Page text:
You look so much like your mother.

And Violet, for a wonder, doesn't object. She even seems interested, taking a delicate sip from her glass and saying Tell me about Mom.

She has a right to know, really. And perhaps he has a right to tell someone. He rarely speaks of Beatrice these days, because it was all so long ago and everyone knows the story already without him inflicting himself on people who weren't even alive at the time. Brooding on the past is best done in private. But he doesn't mind telling Violet. Even crying in front of her is not so bad.

He can tell her everything.

Maybe that's where the trouble starts.

Things like this grow underground, they break out like wildfires in odd places far from the source. They can't always be traced back. The evening Lemony comes to think of as the start, though, Violet is agitated. She gets up from her chair, paces, waving her hands and pulling at strands of hair as she talks. She has seen Sunny today, and Sunny as always told her how she hates her new life, wants her family, wants Violet to care for her. Sunny is growing thin and pale and has few friends. That place is destroying my sister, Violet says, spinning around and knocking a vase over. Greenish water splashes across the carpet.

Lemony goes to get paper towels. When he returns Violet is kneeling by the fireplace, staring into the blackness of the grate. Her shoulders are shaking. Lemony lays the towels down over the stain and kneels down beside her, one hand on her arm. He tries to think of words to comfort her, but schooled in grief as he is, he knows there are none.

I'm sorry, he says.

Violet looks up at him, eyes red and blinking too fast. I lied, she says. Her voice is flat, the words abrupt. And so did Sunny. I found out today. She told me she hated it there, but… Her hands twist at her skirt. They're kind to her. She has lots of friends, there's a library, she's going to gourmet cooking camp… She wore baggy clothes whenever she saw me. And put powder on her face. She said she – she didn't want to upset me. She doubles over sobbing, arms crossed over her stomach.

Lemony puts an arm around her shoulders. She curls up tighter, muscles stiffening under his touch. She still needs you, he says. She won't stop needing you, or loving you.

Are you going to tell me I should be happy for her? Violet says from inside her huddled ball. That I'm being selfish?

Lemony winces. Of course not.

I'm supposed to take care of her, Violet says. Make her safe and happy. But it turns out the best life I can give her is one without me.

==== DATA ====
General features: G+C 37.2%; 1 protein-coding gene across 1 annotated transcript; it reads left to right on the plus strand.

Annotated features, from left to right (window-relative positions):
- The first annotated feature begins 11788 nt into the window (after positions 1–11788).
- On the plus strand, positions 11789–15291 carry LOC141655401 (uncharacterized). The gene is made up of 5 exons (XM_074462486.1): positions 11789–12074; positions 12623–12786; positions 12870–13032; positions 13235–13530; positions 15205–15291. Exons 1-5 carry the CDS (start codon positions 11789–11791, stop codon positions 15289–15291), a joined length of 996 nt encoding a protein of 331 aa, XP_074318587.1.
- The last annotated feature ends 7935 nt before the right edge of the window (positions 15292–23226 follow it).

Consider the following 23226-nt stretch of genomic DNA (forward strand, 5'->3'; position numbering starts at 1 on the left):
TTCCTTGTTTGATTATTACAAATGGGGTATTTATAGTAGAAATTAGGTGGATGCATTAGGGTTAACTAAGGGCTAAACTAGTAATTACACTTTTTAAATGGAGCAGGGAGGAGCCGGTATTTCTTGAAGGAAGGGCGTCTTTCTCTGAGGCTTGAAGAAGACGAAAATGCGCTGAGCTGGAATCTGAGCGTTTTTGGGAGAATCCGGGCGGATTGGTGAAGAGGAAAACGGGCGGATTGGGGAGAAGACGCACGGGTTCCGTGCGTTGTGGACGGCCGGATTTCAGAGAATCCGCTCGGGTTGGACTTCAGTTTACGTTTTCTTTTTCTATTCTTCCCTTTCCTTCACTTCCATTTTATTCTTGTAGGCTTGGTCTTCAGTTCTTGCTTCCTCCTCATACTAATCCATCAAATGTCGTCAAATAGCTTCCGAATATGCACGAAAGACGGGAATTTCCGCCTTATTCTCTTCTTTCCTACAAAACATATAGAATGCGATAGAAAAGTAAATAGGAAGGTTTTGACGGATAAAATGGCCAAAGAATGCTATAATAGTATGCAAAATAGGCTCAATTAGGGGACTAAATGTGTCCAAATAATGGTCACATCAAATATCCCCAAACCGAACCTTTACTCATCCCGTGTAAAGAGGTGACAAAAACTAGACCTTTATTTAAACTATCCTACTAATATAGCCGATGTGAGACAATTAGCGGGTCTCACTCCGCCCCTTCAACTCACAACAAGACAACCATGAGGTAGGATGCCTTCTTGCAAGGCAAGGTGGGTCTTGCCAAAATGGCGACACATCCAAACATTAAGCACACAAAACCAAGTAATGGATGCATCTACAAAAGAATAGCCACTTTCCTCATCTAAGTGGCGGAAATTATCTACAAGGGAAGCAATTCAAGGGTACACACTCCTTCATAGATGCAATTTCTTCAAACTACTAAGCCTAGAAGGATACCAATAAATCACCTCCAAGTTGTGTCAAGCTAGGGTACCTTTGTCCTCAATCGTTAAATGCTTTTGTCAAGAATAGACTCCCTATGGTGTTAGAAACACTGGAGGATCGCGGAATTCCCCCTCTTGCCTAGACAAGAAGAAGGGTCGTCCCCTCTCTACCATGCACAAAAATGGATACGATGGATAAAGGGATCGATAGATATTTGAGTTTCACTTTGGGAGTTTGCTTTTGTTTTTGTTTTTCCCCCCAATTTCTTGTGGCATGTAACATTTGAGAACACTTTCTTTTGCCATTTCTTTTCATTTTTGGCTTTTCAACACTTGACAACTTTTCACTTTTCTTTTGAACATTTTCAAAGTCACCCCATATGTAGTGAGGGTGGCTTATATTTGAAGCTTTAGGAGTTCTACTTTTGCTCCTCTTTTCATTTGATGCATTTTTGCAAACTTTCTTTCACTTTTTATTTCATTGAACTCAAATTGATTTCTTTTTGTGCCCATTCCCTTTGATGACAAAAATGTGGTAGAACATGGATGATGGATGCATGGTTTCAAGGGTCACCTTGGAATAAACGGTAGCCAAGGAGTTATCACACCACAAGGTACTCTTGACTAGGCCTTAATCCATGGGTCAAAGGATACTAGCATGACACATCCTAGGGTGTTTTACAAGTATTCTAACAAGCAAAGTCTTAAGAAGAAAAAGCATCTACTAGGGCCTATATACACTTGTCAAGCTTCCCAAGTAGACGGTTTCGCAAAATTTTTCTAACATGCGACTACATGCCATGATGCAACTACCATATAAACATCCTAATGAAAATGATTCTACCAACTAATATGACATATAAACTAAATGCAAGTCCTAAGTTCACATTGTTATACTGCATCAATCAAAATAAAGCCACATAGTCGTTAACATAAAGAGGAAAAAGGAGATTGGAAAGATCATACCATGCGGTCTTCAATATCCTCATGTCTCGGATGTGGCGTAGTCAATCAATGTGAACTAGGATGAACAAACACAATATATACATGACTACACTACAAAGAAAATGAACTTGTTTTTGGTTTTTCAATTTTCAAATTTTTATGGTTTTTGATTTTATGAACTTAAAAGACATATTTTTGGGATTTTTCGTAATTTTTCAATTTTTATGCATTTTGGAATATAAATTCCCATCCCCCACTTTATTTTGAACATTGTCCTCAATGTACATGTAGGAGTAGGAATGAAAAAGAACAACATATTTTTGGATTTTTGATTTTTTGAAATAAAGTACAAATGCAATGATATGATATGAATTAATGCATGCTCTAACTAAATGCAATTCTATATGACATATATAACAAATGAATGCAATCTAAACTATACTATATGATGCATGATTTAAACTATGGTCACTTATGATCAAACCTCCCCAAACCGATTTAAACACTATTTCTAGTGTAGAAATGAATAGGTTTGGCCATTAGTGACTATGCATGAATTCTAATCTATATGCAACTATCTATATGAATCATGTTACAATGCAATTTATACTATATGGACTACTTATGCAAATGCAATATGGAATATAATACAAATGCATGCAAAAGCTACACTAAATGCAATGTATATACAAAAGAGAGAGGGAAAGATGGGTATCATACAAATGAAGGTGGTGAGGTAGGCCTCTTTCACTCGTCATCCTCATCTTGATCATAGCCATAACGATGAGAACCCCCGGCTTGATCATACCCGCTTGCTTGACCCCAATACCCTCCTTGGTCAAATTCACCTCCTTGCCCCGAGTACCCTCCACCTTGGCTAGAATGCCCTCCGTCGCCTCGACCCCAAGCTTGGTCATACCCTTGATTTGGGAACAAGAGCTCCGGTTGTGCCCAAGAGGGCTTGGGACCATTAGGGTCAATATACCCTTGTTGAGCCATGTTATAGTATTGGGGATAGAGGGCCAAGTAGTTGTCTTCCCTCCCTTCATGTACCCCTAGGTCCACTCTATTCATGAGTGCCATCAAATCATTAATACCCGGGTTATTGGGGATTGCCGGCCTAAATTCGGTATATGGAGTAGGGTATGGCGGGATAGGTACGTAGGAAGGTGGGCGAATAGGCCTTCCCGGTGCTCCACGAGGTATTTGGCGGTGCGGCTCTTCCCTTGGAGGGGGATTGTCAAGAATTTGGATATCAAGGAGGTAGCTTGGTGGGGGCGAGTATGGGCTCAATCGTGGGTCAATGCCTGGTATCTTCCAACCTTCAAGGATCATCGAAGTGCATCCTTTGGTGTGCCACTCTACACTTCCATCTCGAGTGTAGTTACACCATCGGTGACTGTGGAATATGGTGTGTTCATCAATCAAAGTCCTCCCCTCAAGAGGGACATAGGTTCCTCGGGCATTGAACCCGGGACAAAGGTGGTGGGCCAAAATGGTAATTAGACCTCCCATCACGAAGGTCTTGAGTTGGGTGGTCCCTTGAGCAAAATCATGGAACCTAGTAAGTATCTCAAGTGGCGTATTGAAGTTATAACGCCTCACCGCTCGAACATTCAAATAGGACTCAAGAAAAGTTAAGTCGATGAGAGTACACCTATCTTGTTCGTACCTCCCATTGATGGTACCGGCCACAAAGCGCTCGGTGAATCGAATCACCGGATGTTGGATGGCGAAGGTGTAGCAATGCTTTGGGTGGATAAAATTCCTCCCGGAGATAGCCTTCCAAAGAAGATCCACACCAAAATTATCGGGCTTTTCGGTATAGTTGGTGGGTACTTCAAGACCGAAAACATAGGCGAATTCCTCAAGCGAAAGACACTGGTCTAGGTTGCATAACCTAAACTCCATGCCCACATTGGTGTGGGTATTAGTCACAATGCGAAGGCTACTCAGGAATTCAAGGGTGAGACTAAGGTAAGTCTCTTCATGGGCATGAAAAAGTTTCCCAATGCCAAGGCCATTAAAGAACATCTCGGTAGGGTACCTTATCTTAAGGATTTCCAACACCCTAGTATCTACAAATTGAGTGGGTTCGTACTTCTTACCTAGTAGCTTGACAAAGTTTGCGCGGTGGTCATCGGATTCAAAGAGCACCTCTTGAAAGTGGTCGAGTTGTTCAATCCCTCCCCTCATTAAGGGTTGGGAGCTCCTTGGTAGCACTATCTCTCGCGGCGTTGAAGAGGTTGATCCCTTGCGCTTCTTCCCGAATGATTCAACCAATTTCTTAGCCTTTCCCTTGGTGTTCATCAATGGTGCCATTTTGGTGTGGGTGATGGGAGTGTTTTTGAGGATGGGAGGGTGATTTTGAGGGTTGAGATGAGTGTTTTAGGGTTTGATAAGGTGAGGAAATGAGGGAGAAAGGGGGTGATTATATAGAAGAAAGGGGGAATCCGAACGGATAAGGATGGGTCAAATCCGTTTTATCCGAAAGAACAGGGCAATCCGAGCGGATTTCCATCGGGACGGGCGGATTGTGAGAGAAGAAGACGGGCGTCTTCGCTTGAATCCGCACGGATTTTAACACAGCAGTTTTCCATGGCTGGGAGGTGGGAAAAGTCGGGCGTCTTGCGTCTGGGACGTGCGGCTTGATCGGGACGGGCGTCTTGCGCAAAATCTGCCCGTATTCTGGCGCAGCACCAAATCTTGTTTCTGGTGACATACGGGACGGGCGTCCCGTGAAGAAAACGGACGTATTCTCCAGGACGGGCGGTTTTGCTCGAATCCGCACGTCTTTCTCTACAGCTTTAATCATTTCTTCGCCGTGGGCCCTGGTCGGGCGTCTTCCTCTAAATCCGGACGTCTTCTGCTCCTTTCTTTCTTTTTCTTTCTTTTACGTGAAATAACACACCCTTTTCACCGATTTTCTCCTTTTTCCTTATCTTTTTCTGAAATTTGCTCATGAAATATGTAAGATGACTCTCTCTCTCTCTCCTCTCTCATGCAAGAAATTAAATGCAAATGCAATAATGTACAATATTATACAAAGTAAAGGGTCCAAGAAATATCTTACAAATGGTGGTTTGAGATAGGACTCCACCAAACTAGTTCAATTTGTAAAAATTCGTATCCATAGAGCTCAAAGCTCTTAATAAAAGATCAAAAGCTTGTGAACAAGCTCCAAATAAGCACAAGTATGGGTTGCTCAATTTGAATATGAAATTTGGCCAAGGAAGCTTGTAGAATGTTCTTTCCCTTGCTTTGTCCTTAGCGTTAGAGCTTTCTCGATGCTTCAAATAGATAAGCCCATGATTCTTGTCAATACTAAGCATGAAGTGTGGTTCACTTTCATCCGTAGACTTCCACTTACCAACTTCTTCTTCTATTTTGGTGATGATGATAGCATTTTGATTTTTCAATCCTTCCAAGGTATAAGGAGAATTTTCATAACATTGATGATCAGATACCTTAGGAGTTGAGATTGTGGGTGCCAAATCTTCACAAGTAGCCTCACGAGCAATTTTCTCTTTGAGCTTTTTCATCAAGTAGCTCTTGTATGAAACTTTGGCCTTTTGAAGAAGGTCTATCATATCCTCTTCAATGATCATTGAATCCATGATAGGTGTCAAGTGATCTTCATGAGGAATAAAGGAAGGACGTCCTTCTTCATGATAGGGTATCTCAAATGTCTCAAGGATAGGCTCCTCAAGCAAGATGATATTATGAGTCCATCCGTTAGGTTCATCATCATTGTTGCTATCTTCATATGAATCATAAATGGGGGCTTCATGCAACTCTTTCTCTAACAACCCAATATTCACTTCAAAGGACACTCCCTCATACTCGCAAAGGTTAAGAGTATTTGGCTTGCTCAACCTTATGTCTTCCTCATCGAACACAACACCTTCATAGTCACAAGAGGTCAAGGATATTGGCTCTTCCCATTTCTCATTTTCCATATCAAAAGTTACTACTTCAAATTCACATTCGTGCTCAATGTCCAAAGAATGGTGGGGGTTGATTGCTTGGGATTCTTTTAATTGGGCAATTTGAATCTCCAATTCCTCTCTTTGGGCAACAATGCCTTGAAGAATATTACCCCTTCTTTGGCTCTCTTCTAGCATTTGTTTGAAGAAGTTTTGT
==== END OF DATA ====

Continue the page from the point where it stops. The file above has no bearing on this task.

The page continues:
Lemony swallows, hard. His eyes are welling with tears, but he holds them back. He has no right. This is Violet's life, this is Violet's story, and it's not as though the iron hand wrenching at his insides is anything new. It can be done, he tells her. You are far stronger than I ever was, Violet, and you can survive this.

Is that how it was with you and Mom? she says. You left to protect her, didn't you?

As I said. It can be done. He looks down at the carpet, hands clenching involuntarily.

Violet raises her head, wiping her eyes. But Mom was meant to be with you, she says. That's what you told me. That's why everything went wrong.

It sounds awful when you put it that way. He sighs, puts a hand to his face. I never meant to sound as though I resented your parents' marriage. They – they loved each other deeply. They were truly happy. Besides, you wouldn't exist at all if it weren't for them.

Violet shakes her head. That might not be what you said, but it's true. You were supposed to be together. That's where all the trouble started.

Even if that were true, Violet… He takes a deep breath, composing himself. There's nothing anyone can do about it. Even you can't invent a way to turn back time.

She turns her head slowly, gazing into his eyes. Maybe I can, she says, her voice curiously distant, and then she leans forward and her lips brush against his and Beatrice is kissing him, holding him, pulling him to her and twenty years and more melt away as her hands clutch his hair as her tongue gently parts his lips as her body twists and arches against him as they are crashing to the rug, their legs entwined together pressing them deeper into each other as he caresses her, one arm cradling her body as the other hand trails along her thigh and she shivers and groans into his mouth her hands now tugging at his shirt wanting to make him hers again and he will be hers he will love her with every part of him he will give her everything she wants, everything she desires, finally, finally, oh Beatrice…